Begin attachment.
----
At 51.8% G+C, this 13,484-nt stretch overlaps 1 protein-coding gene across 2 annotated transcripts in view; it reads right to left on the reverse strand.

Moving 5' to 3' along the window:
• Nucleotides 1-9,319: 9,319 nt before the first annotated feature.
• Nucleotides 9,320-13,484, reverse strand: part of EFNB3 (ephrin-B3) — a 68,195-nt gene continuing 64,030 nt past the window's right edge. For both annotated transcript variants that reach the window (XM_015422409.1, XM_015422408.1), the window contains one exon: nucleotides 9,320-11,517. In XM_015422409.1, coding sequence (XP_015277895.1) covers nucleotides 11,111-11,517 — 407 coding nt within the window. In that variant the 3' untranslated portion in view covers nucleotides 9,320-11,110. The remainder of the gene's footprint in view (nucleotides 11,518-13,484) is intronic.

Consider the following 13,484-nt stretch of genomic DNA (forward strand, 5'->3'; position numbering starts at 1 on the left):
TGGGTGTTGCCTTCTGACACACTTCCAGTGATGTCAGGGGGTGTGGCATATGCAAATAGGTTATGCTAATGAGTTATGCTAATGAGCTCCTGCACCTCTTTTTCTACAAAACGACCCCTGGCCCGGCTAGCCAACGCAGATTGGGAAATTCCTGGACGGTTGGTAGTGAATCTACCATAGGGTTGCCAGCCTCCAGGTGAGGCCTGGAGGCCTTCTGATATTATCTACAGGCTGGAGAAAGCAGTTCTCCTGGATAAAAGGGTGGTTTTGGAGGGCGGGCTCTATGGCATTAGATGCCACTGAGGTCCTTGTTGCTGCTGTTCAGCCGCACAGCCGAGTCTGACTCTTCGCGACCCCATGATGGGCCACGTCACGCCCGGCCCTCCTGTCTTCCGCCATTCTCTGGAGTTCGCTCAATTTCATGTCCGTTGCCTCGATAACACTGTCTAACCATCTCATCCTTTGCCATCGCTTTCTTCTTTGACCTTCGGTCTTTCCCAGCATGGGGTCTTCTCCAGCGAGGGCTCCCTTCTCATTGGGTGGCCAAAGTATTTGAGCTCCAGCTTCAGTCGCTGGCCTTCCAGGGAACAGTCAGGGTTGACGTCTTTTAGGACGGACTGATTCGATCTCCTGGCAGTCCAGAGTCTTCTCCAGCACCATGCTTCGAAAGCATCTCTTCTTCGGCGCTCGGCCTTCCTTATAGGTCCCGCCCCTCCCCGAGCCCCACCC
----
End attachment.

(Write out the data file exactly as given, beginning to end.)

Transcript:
At 51.8% G+C, this 13,484-nt stretch overlaps 1 protein-coding gene across 2 annotated transcripts in view; it reads right to left on the reverse strand.

Moving 5' to 3' along the window:
• Nucleotides 1-9,319: 9,319 nt before the first annotated feature.
• Nucleotides 9,320-13,484, reverse strand: part of EFNB3 (ephrin-B3) — a 68,195-nt gene continuing 64,030 nt past the window's right edge. For both annotated transcript variants that reach the window (XM_015422409.1, XM_015422408.1), the window contains one exon: nucleotides 9,320-11,517. In XM_015422409.1, coding sequence (XP_015277895.1) covers nucleotides 11,111-11,517 — 407 coding nt within the window. In that variant the 3' untranslated portion in view covers nucleotides 9,320-11,110. The remainder of the gene's footprint in view (nucleotides 11,518-13,484) is intronic.

Consider the following 13,484-nt stretch of genomic DNA (forward strand, 5'->3'; position numbering starts at 1 on the left):
TGGGTGTTGCCTTCTGACACACTTCCAGTGATGTCAGGGGGTGTGGCATATGCAAATAGGTTATGCTAATGAGTTATGCTAATGAGCTCCTGCACCTCTTTTTCTACAAAACGACCCCTGGCCCGGCTAGCCAACGCAGATTGGGAAATTCCTGGACGGTTGGTAGTGAATCTACCATAGGGTTGCCAGCCTCCAGGTGAGGCCTGGAGGCCTTCTGATATTATCTACAGGCTGGAGAAAGCAGTTCTCCTGGATAAAAGGGTGGTTTTGGAGGGCGGGCTCTATGGCATTAGATGCCACTGAGGTCCTTGTTGCTGCTGTTCAGCCGCACAGCCGAGTCTGACTCTTCGCGACCCCATGATGGGCCACGTCACGCCCGGCCCTCCTGTCTTCCGCCATTCTCTGGAGTTCGCTCAATTTCATGTCCGTTGCCTCGATAACACTGTCTAACCATCTCATCCTTTGCCATCGCTTTCTTCTTTGACCTTCGGTCTTTCCCAGCATGGGGTCTTCTCCAGCGAGGGCTCCCTTCTCATTGGGTGGCCAAAGTATTTGAGCTCCAGCTTCAGTCGCTGGCCTTCCAGGGAACAGTCAGGGTTGACGTCTTTTAGGACGGACTGATTCGATCTCCTGGCAGTCCAGAGTCTTCTCCAGCACCATGCTTCGAAAGCATCTCTTCTTCGGCGCTCGGCCTTCCTTATAGGTCCCGCCCCTCCCCGAGCCCCACCC